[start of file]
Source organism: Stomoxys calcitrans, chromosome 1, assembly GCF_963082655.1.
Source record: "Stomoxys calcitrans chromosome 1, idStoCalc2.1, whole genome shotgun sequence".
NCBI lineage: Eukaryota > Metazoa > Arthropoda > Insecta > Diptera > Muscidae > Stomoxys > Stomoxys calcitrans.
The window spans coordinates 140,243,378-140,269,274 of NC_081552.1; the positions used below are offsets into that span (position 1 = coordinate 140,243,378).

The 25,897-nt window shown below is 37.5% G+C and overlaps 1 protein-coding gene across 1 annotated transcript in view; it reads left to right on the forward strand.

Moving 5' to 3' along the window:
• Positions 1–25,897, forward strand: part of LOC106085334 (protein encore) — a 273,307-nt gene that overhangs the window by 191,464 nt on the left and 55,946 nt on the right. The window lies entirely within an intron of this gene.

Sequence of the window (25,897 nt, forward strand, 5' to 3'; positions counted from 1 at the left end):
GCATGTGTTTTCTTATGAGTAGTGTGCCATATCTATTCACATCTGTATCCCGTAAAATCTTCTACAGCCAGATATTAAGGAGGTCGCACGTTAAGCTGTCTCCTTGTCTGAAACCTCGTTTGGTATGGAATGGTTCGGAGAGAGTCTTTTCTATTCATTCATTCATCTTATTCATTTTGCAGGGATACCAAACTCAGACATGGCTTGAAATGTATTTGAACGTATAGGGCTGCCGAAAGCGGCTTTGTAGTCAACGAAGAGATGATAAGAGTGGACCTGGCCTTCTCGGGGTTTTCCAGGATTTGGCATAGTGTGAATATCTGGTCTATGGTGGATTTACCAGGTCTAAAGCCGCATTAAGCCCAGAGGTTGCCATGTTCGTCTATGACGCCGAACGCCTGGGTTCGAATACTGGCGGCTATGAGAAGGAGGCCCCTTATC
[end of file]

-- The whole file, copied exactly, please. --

Source organism: Stomoxys calcitrans, chromosome 1, assembly GCF_963082655.1.
Source record: "Stomoxys calcitrans chromosome 1, idStoCalc2.1, whole genome shotgun sequence".
NCBI lineage: Eukaryota > Metazoa > Arthropoda > Insecta > Diptera > Muscidae > Stomoxys > Stomoxys calcitrans.
The window spans coordinates 140,243,378-140,269,274 of NC_081552.1; the positions used below are offsets into that span (position 1 = coordinate 140,243,378).

The 25,897-nt window shown below is 37.5% G+C and overlaps 1 protein-coding gene across 1 annotated transcript in view; it reads left to right on the forward strand.

Moving 5' to 3' along the window:
• Positions 1–25,897, forward strand: part of LOC106085334 (protein encore) — a 273,307-nt gene that overhangs the window by 191,464 nt on the left and 55,946 nt on the right. The window lies entirely within an intron of this gene.

Sequence of the window (25,897 nt, forward strand, 5' to 3'; positions counted from 1 at the left end):
GCATGTGTTTTCTTATGAGTAGTGTGCCATATCTATTCACATCTGTATCCCGTAAAATCTTCTACAGCCAGATATTAAGGAGGTCGCACGTTAAGCTGTCTCCTTGTCTGAAACCTCGTTTGGTATGGAATGGTTCGGAGAGAGTCTTTTCTATTCATTCATTCATCTTATTCATTTTGCAGGGATACCAAACTCAGACATGGCTTGAAATGTATTTGAACGTATAGGGCTGCCGAAAGCGGCTTTGTAGTCAACGAAGAGATGATAAGAGTGGACCTGGCCTTCTCGGGGTTTTCCAGGATTTGGCATAGTGTGAATATCTGGTCTATGGTGGATTTACCAGGTCTAAAGCCGCATTAAGCCCAGAGGTTGCCATGTTCGTCTATGACGCCGAACGCCTGGGTTCGAATACTGGCGGCTATGAGAAGGAGGCCCCTTATC